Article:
In August 2015, several of Tobago’s beaches were plagued by a continuous influx of sargassum seaweed, particularly around Speyside, which required a massive cleanup effort from the Tobago House of Assembly.
This year, the naturally occurring phenomenon has returned, although not in the proportions faced a year earlier.
Secretary of Agriculture, Marine Affairs, Marketing, and the Environment Godwin Adams noted that although the levels in 2016 are a lot more manageable, the THA is still monitoring the inflow of seaweed.
“The Sargassum was not as prolific as years gone by, however there was some that came onto our shores and we would have managed that process,” he said. “We also can monitor the movement of sargassum now that we have IT systems that can afford us the opportunity to forecast the movement of the sargassum.”
The team set up to monitor and respond to sargassum sightings is the Tobago Sargassum Task Force. The task force is made up of a cross section of Tobago agencies, including Environment Tobago, the Chamber of Commerce, the Department of Marine Affairs and Fisheries, and Tobago Emergency Management Agency (TEMA).
For those people whose communities are affected by sargassum, or those who come into contact with the seaweed, it’s important to know more about it and how to deal with it.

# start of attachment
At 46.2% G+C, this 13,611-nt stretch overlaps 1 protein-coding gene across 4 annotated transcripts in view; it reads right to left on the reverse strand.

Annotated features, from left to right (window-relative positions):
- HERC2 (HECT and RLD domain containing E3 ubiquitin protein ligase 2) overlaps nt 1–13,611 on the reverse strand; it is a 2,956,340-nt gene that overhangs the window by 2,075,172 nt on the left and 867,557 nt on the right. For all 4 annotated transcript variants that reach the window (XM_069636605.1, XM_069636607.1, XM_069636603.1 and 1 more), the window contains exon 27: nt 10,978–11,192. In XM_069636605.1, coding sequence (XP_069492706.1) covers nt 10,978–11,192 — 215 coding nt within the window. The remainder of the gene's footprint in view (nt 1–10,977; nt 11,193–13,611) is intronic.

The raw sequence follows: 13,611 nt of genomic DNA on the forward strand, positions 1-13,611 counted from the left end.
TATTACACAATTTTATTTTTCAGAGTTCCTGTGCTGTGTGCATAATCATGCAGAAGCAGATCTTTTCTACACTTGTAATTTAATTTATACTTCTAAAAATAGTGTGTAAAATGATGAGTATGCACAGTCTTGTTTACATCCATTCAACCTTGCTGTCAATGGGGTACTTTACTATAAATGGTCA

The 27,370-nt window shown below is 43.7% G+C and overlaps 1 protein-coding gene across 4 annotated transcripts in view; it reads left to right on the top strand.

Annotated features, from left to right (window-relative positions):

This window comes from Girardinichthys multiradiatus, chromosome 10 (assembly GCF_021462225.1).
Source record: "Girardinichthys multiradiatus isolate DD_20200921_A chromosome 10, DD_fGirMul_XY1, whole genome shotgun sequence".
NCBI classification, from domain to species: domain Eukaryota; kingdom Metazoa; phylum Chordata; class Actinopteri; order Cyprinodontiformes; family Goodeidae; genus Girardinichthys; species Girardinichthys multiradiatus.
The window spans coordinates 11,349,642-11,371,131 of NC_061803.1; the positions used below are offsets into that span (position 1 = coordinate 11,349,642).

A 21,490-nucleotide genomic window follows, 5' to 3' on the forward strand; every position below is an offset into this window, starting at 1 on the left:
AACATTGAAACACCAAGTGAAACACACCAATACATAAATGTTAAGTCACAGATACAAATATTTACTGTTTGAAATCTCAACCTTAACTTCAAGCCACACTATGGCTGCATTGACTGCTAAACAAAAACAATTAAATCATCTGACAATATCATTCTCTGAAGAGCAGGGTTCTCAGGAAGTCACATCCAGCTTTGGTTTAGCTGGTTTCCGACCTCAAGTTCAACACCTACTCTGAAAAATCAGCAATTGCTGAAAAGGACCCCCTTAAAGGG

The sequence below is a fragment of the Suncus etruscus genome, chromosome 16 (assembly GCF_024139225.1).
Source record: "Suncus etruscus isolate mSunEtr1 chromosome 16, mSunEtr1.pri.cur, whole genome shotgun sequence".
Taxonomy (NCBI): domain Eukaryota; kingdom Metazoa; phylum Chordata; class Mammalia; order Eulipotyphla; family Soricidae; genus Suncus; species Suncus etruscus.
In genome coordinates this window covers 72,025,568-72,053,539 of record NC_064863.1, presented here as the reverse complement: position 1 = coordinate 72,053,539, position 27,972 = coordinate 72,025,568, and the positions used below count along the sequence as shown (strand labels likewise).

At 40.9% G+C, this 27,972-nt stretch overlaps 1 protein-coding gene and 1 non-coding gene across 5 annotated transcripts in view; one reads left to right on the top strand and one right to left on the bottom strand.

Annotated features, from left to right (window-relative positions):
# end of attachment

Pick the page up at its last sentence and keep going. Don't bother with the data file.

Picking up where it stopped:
Sargassum spreads due to a rise in water temperatures and low winds, which affect ocean currents. Research has also linked it to pollution and global climate change. Because sargassum occurs naturally, it’s okay to have small amounts on the beaches, as seaweed has a role to play in beach nourishment and shoreline stability.
Large amounts of sargassum flowing towards land in Tobago should be reported immediately to the authorities via the 211 24-hour contact centre.
Residents should avoid touching the seaweed, which although not toxic to humans, can irritate skin. Fishermen, bathers and other sea goers are asked to proceed with caution in areas where sargassum has been spotted.